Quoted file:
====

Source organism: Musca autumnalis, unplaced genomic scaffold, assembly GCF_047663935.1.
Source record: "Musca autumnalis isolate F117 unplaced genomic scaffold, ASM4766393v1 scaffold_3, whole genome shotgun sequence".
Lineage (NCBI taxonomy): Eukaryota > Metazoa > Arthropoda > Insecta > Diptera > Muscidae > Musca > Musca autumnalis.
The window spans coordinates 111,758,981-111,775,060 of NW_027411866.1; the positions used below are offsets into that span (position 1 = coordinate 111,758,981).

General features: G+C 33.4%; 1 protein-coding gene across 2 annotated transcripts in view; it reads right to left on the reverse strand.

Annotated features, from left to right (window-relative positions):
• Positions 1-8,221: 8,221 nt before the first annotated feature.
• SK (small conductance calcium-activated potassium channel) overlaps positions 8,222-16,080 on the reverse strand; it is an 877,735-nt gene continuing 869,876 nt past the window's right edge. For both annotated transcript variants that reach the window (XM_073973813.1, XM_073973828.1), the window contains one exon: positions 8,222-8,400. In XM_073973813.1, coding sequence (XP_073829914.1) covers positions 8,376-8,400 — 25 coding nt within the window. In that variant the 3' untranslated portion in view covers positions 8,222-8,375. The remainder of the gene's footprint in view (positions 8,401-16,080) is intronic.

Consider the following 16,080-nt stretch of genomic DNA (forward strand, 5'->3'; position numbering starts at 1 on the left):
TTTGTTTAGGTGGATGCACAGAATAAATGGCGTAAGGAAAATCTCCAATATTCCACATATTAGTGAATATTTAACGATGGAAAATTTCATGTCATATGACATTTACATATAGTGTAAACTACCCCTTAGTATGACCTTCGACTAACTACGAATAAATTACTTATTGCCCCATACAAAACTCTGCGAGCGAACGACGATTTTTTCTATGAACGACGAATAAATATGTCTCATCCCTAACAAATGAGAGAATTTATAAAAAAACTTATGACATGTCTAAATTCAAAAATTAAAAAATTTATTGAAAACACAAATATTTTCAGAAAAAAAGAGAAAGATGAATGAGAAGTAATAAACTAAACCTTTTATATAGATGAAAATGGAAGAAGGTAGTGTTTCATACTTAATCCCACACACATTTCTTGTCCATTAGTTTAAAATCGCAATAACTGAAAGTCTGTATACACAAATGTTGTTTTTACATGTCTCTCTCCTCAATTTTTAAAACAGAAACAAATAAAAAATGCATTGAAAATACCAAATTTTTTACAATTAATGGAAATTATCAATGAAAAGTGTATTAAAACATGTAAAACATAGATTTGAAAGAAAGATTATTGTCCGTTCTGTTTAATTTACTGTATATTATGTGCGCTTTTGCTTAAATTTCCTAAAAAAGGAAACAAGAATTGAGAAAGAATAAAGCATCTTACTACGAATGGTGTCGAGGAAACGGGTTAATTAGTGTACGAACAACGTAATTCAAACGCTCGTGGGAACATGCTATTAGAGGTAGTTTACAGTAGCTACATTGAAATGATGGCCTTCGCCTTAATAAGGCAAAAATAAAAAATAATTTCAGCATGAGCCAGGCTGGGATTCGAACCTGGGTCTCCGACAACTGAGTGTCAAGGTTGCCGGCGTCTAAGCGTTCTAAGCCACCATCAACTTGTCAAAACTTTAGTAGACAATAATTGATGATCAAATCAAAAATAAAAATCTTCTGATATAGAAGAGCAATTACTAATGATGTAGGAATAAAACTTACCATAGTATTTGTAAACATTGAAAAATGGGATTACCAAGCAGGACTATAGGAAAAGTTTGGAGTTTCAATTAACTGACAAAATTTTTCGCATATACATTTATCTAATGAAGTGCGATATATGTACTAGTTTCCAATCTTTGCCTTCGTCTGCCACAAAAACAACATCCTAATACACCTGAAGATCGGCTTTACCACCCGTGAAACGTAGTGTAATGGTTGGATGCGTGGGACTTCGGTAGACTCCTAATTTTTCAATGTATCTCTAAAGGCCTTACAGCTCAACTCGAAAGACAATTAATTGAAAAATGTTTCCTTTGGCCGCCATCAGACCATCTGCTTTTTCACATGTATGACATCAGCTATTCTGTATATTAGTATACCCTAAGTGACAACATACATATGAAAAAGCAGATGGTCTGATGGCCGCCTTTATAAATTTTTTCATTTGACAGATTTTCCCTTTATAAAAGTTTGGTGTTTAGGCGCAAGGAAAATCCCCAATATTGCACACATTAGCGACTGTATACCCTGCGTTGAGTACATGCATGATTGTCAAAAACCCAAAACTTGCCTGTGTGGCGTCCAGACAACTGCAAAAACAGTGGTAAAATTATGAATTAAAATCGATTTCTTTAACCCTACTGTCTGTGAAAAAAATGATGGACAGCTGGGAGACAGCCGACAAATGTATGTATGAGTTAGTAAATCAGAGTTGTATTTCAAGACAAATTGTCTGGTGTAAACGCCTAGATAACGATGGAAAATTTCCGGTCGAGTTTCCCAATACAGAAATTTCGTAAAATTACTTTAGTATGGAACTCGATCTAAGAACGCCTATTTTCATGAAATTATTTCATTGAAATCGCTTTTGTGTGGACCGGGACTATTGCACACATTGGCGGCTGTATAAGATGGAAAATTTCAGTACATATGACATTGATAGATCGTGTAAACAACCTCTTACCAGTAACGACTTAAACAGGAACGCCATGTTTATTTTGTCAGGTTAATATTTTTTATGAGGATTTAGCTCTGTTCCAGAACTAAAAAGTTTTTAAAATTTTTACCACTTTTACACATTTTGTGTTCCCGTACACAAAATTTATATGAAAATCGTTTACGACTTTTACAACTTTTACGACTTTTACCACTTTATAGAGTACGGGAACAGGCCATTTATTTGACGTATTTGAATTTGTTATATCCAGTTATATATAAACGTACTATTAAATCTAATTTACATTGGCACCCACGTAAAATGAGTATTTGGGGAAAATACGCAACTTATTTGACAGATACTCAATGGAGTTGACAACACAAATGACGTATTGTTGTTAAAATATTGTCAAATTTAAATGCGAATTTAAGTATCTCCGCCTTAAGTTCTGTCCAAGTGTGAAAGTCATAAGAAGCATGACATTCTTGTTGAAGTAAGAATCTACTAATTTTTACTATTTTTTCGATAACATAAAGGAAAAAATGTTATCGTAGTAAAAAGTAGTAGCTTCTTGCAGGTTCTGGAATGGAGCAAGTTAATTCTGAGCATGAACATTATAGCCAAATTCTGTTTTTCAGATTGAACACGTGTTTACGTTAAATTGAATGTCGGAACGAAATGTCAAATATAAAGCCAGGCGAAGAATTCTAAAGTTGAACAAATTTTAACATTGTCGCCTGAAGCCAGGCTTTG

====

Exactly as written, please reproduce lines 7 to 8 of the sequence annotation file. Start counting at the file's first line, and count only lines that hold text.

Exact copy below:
• Positions 1-8,221: 8,221 nt before the first annotated feature.
• SK (small conductance calcium-activated potassium channel) overlaps positions 8,222-16,080 on the reverse strand; it is an 877,735-nt gene continuing 869,876 nt past the window's right edge. For both annotated transcript variants that reach the window (XM_073973813.1, XM_073973828.1), the window contains one exon: positions 8,222-8,400. In XM_073973813.1, coding sequence (XP_073829914.1) covers positions 8,376-8,400 — 25 coding nt within the window. In that variant the 3' untranslated portion in view covers positions 8,222-8,375. The remainder of the gene's footprint in view (positions 8,401-16,080) is intronic.